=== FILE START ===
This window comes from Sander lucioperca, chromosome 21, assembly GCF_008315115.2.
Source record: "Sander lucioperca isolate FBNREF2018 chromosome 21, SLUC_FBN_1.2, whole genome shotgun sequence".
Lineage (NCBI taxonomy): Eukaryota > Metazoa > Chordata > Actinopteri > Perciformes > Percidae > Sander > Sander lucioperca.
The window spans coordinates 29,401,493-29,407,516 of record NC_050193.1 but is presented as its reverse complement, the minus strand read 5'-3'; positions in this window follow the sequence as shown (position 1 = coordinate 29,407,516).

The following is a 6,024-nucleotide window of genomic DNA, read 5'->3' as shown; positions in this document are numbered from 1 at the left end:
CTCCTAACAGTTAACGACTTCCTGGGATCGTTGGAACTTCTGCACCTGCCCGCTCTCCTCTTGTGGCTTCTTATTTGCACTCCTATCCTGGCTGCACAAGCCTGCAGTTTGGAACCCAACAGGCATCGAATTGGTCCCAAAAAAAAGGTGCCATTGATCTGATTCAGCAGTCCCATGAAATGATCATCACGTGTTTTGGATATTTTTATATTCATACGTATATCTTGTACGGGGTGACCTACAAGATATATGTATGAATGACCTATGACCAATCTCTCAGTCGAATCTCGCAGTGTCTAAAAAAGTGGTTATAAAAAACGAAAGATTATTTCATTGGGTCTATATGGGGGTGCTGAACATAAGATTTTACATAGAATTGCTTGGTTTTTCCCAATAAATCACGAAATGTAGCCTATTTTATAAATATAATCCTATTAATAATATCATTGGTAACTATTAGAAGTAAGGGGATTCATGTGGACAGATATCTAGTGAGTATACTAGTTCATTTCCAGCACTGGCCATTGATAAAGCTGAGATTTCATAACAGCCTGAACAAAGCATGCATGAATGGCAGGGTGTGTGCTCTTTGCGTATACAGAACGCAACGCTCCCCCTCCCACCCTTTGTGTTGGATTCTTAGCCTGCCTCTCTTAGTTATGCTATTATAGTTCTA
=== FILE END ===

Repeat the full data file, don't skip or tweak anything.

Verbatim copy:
This window comes from Sander lucioperca, chromosome 21, assembly GCF_008315115.2.
Source record: "Sander lucioperca isolate FBNREF2018 chromosome 21, SLUC_FBN_1.2, whole genome shotgun sequence".
Lineage (NCBI taxonomy): Eukaryota > Metazoa > Chordata > Actinopteri > Perciformes > Percidae > Sander > Sander lucioperca.
The window spans coordinates 29,401,493-29,407,516 of record NC_050193.1 but is presented as its reverse complement, the minus strand read 5'-3'; positions in this window follow the sequence as shown (position 1 = coordinate 29,407,516).

The following is a 6,024-nucleotide window of genomic DNA, read 5'->3' as shown; positions in this document are numbered from 1 at the left end:
CTCCTAACAGTTAACGACTTCCTGGGATCGTTGGAACTTCTGCACCTGCCCGCTCTCCTCTTGTGGCTTCTTATTTGCACTCCTATCCTGGCTGCACAAGCCTGCAGTTTGGAACCCAACAGGCATCGAATTGGTCCCAAAAAAAAGGTGCCATTGATCTGATTCAGCAGTCCCATGAAATGATCATCACGTGTTTTGGATATTTTTATATTCATACGTATATCTTGTACGGGGTGACCTACAAGATATATGTATGAATGACCTATGACCAATCTCTCAGTCGAATCTCGCAGTGTCTAAAAAAGTGGTTATAAAAAACGAAAGATTATTTCATTGGGTCTATATGGGGGTGCTGAACATAAGATTTTACATAGAATTGCTTGGTTTTTCCCAATAAATCACGAAATGTAGCCTATTTTATAAATATAATCCTATTAATAATATCATTGGTAACTATTAGAAGTAAGGGGATTCATGTGGACAGATATCTAGTGAGTATACTAGTTCATTTCCAGCACTGGCCATTGATAAAGCTGAGATTTCATAACAGCCTGAACAAAGCATGCATGAATGGCAGGGTGTGTGCTCTTTGCGTATACAGAACGCAACGCTCCCCCTCCCACCCTTTGTGTTGGATTCTTAGCCTGCCTCTCTTAGTTATGCTATTATAGTTCTA